This article originally appeared on VICE India
A whopping 102 people out there are vying for a single job: that of being a hangman in Sri Lanka. On Wednesday, the spokesperson for the Sri Lanka Commissioner General of Prisons confirmed with Reuters that the advertisement for the position, which was published on February 11, 2019, has also received an application from a US citizen. However, it’s been discredited since only Sri Lankans can apply.
In February, the call for the position of Executioner of the Department of Prisons in the country's local newspapers had made global headlines, especially for specifying that the applicants—only male and between the ages of 18 and 45—must have “excellent moral character” and “a very good mind and mental strength.” The successful candidate will draw a monthly salary of Sri Lankan Rs 36,410 (INR 14,000 / US$200), and will employ the use of a brand new noose after the last one—imported from Pakistan 12 years ago—was found “damaged and unusable”.
The country’s recent history indicates that this job position is not an easy one to fill. While Sri Lanka’s last execution took place in 1976, the executioners who have served the department have not stuck to their jobs for long durations. The last one, PSU Premasinghe, is reported to have resigned “in shock at the first sight of the gallows at the main prison in the capital, Colombo, days after he began training." While the prison authorities reportedly gave him a month to reconsider, Premasinghe went on to quit in 2014 anyway. Since then, the position has seen three executioners, all of who quit after short stints. The last one who was hired in 2018 reportedly never showed up.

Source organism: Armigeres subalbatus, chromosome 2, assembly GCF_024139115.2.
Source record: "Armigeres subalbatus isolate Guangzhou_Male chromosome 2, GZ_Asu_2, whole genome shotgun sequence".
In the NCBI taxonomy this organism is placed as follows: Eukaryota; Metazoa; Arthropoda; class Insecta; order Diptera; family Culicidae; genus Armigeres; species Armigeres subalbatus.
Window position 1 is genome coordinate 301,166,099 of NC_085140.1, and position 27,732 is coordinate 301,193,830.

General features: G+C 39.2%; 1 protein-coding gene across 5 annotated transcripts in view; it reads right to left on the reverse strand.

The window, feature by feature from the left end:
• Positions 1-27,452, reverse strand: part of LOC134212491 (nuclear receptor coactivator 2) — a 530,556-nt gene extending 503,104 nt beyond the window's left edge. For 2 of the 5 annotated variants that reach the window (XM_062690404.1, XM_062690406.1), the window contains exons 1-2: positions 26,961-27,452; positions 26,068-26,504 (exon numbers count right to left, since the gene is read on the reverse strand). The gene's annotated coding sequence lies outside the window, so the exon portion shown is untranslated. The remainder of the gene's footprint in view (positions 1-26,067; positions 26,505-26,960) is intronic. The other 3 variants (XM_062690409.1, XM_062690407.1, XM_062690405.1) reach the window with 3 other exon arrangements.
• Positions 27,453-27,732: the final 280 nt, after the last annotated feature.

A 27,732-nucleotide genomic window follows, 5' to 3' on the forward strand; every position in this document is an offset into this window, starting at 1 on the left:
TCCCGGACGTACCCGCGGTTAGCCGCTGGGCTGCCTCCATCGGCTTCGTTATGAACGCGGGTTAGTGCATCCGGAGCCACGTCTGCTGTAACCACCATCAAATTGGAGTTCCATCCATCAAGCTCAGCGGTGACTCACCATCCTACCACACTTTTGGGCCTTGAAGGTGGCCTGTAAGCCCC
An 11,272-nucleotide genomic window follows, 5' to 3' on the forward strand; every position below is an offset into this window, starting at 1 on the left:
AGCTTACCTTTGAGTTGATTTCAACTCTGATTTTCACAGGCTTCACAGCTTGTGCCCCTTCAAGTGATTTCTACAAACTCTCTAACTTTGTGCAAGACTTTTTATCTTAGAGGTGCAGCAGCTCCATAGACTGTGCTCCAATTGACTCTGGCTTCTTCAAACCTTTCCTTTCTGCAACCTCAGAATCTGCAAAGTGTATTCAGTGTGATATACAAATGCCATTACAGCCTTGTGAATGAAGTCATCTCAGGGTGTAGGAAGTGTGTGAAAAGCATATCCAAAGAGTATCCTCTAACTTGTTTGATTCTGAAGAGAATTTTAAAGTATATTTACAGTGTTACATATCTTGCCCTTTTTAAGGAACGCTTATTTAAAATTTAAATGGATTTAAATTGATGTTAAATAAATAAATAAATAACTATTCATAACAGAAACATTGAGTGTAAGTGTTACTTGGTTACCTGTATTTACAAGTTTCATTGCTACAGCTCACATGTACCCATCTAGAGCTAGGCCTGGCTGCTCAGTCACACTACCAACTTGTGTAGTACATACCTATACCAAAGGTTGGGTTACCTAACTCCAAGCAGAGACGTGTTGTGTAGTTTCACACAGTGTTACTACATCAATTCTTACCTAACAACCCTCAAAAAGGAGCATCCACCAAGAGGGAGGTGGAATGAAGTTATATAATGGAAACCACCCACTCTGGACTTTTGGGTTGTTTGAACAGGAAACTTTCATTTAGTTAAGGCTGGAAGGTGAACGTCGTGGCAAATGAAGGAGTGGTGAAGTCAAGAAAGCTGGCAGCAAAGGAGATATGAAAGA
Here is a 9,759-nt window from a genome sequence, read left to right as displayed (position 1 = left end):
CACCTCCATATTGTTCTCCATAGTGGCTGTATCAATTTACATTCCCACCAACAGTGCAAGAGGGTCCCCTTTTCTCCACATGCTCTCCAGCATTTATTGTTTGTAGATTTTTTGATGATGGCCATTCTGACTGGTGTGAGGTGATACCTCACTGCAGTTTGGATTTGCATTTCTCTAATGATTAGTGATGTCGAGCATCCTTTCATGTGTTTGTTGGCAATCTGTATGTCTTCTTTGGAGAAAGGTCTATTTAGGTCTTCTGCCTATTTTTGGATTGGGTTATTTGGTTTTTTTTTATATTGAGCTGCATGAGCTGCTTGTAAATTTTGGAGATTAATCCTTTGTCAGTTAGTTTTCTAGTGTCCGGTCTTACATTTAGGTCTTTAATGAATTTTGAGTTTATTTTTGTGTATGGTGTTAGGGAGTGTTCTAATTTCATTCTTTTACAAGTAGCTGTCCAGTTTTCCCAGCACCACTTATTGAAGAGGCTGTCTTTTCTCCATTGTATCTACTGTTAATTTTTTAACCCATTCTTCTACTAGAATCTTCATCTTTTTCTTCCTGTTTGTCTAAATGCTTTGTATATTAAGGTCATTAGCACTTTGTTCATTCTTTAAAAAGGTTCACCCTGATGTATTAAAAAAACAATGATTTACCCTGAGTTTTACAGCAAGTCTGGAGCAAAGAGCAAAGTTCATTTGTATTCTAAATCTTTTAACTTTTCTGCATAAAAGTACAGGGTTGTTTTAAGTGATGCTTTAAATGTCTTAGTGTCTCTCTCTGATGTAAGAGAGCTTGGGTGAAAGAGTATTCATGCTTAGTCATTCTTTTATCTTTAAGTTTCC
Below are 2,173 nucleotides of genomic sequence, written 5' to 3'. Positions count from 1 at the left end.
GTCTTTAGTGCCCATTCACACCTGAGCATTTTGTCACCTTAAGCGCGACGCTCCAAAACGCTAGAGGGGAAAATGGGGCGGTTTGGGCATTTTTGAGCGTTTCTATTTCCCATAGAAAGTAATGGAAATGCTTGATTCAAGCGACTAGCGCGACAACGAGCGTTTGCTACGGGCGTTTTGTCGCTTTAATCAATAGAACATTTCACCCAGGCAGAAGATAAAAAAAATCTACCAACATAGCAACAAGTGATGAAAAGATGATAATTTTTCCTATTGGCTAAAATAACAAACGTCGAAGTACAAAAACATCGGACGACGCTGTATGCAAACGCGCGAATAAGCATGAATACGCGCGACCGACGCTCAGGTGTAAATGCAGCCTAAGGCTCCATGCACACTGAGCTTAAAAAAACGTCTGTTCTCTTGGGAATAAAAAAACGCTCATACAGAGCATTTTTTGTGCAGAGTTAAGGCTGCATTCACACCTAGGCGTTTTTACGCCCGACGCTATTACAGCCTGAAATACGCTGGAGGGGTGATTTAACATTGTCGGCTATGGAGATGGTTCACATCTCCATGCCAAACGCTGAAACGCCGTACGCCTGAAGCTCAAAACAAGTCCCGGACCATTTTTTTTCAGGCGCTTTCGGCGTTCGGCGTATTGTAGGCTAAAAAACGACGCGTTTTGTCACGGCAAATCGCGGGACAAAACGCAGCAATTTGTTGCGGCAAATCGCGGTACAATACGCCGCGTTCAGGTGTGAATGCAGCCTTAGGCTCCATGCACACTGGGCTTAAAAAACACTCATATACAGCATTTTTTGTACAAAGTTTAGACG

Sri Lankan President Maithripala Sirisena’s decision to revive the 42-year-old moratorium has also been inspired by the hardcore drug crackdown in the Philippines, which has claimed more than 5,000 lives since 2016. President Sirisena had earlier said that the dry spell for Sri Lanka will end over the next two months, with the execution of drug convicts. “I hope to carry out the first hanging within a month or two. I appeal to human rights organisations not to try to pressure us on this decision,” he said in his address to the parliament in February 2019.
Drug-related offence in Sri Lanka calls for capital punishment (apart from murder and rape). The laws that regulate and control “poisons, opium and dangerous drugs” in the country have penalties ranging from fines to death or life imprisonment. Death penalty or life imprisonment applies to the manufacturing of heroine, cocaine, morphine or opium. The punishment also applies to trafficking, possession, import or export of at least 500 gms of heroin, 3 gms of morphine, 2 gms of cocaine and heroin. For now, there are 48 drug offenders on death row; 30 have appealed, while 18 have been confirmed to be hanged.
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This article originally appeared on VICE IN.